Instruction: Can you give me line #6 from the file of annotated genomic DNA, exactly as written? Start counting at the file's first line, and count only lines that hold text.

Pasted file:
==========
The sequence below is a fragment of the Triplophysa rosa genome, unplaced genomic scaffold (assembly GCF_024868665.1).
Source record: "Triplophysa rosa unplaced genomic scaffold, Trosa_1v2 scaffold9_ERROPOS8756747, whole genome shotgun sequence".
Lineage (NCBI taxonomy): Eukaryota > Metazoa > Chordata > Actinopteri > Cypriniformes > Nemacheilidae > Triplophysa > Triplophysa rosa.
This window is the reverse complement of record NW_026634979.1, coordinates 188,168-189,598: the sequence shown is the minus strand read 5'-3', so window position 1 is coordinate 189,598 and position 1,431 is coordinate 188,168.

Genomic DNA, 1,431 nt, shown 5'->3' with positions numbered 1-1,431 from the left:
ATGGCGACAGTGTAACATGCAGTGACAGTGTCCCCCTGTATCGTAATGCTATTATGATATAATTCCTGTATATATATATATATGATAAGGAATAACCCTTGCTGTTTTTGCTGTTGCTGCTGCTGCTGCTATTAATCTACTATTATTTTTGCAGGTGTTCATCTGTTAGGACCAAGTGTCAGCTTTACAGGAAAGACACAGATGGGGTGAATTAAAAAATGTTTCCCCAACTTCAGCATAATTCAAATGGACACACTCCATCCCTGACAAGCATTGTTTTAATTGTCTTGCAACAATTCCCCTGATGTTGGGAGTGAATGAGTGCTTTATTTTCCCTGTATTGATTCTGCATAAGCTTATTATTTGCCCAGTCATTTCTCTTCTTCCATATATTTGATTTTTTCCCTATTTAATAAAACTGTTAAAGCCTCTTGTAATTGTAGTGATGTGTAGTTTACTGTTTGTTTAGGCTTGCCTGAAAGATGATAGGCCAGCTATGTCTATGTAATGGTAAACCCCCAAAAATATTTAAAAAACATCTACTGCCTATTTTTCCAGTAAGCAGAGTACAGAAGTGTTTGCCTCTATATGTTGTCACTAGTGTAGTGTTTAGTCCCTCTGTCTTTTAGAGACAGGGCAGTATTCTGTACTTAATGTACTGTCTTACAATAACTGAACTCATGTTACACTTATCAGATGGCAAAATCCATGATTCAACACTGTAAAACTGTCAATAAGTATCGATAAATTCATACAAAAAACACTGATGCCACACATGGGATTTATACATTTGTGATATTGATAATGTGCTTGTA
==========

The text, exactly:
ATGGCGACAGTGTAACATGCAGTGACAGTGTCCCCCTGTATCGTAATGCTATTATGATATAATTCCTGTATATATATATATATGATAAGGAATAACCCTTGCTGTTTTTGCTGTTGCTGCTGCTGCTGCTATTAATCTACTATTATTTTTGCAGGTGTTCATCTGTTAGGACCAAGTGTCAGCTTTACAGGAAAGACACAGATGGGGTGAATTAAAAAATGTTTCCCCAACTTCAGCATAATTCAAATGGACACACTCCATCCCTGACAAGCATTGTTTTAATTGTCTTGCAACAATTCCCCTGATGTTGGGAGTGAATGAGTGCTTTATTTTCCCTGTATTGATTCTGCATAAGCTTATTATTTGCCCAGTCATTTCTCTTCTTCCATATATTTGATTTTTTCCCTATTTAATAAAACTGTTAAAGCCTCTTGTAATTGTAGTGATGTGTAGTTTACTGTTTGTTTAGGCTTGCCTGAAAGATGATAGGCCAGCTATGTCTATGTAATGGTAAACCCCCAAAAATATTTAAAAAACATCTACTGCCTATTTTTCCAGTAAGCAGAGTACAGAAGTGTTTGCCTCTATATGTTGTCACTAGTGTAGTGTTTAGTCCCTCTGTCTTTTAGAGACAGGGCAGTATTCTGTACTTAATGTACTGTCTTACAATAACTGAACTCATGTTACACTTATCAGATGGCAAAATCCATGATTCAACACTGTAAAACTGTCAATAAGTATCGATAAATTCATACAAAAAACACTGATGCCACACATGGGATTTATACATTTGTGATATTGATAATGTGCTTGTA